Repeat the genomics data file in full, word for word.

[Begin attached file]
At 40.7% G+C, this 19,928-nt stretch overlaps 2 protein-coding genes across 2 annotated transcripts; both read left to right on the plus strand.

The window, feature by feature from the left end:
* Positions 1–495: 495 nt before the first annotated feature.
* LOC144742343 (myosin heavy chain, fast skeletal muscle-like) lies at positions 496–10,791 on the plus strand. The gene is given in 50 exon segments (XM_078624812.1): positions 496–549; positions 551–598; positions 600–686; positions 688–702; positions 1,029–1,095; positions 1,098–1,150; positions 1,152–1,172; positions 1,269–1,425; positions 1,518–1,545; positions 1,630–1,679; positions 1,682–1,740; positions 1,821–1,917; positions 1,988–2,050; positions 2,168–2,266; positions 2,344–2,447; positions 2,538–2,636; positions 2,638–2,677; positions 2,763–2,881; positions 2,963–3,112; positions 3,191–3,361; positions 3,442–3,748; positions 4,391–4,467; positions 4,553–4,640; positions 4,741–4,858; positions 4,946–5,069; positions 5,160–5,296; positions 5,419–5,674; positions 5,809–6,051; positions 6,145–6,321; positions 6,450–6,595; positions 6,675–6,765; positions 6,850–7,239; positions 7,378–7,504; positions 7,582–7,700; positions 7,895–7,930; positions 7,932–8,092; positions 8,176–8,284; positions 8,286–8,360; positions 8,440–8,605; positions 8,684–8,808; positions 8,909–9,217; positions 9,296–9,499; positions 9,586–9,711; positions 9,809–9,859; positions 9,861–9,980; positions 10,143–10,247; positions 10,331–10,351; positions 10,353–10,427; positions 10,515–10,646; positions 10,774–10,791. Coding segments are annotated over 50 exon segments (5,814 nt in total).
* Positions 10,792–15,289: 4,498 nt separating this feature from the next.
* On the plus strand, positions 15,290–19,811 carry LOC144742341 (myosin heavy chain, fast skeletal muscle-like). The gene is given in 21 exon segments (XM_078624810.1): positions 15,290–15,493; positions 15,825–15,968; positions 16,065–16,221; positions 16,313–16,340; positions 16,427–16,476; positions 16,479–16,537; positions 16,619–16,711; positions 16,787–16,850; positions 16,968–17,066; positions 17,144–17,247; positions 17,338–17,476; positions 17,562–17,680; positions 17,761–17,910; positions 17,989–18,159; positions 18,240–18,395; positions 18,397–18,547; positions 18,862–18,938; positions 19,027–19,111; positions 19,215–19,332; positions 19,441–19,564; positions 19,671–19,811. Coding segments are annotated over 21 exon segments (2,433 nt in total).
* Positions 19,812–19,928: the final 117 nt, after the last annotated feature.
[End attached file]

At 40.7% G+C, this 19,928-nt stretch overlaps 2 protein-coding genes across 2 annotated transcripts; both read left to right on the plus strand.

The window, feature by feature from the left end:
* Positions 1–495: 495 nt before the first annotated feature.
* LOC144742343 (myosin heavy chain, fast skeletal muscle-like) lies at positions 496–10,791 on the plus strand. The gene is given in 50 exon segments (XM_078624812.1): positions 496–549; positions 551–598; positions 600–686; positions 688–702; positions 1,029–1,095; positions 1,098–1,150; positions 1,152–1,172; positions 1,269–1,425; positions 1,518–1,545; positions 1,630–1,679; positions 1,682–1,740; positions 1,821–1,917; positions 1,988–2,050; positions 2,168–2,266; positions 2,344–2,447; positions 2,538–2,636; positions 2,638–2,677; positions 2,763–2,881; positions 2,963–3,112; positions 3,191–3,361; positions 3,442–3,748; positions 4,391–4,467; positions 4,553–4,640; positions 4,741–4,858; positions 4,946–5,069; positions 5,160–5,296; positions 5,419–5,674; positions 5,809–6,051; positions 6,145–6,321; positions 6,450–6,595; positions 6,675–6,765; positions 6,850–7,239; positions 7,378–7,504; positions 7,582–7,700; positions 7,895–7,930; positions 7,932–8,092; positions 8,176–8,284; positions 8,286–8,360; positions 8,440–8,605; positions 8,684–8,808; positions 8,909–9,217; positions 9,296–9,499; positions 9,586–9,711; positions 9,809–9,859; positions 9,861–9,980; positions 10,143–10,247; positions 10,331–10,351; positions 10,353–10,427; positions 10,515–10,646; positions 10,774–10,791. Coding segments are annotated over 50 exon segments (5,814 nt in total).
* Positions 10,792–15,289: 4,498 nt separating this feature from the next.
* On the plus strand, positions 15,290–19,811 carry LOC144742341 (myosin heavy chain, fast skeletal muscle-like). The gene is given in 21 exon segments (XM_078624810.1): positions 15,290–15,493; positions 15,825–15,968; positions 16,065–16,221; positions 16,313–16,340; positions 16,427–16,476; positions 16,479–16,537; positions 16,619–16,711; positions 16,787–16,850; positions 16,968–17,066; positions 17,144–17,247; positions 17,338–17,476; positions 17,562–17,680; positions 17,761–17,910; positions 17,989–18,159; positions 18,240–18,395; positions 18,397–18,547; positions 18,862–18,938; positions 19,027–19,111; positions 19,215–19,332; positions 19,441–19,564; positions 19,671–19,811. Coding segments are annotated over 21 exon segments (2,433 nt in total).
* Positions 19,812–19,928: the final 117 nt, after the last annotated feature.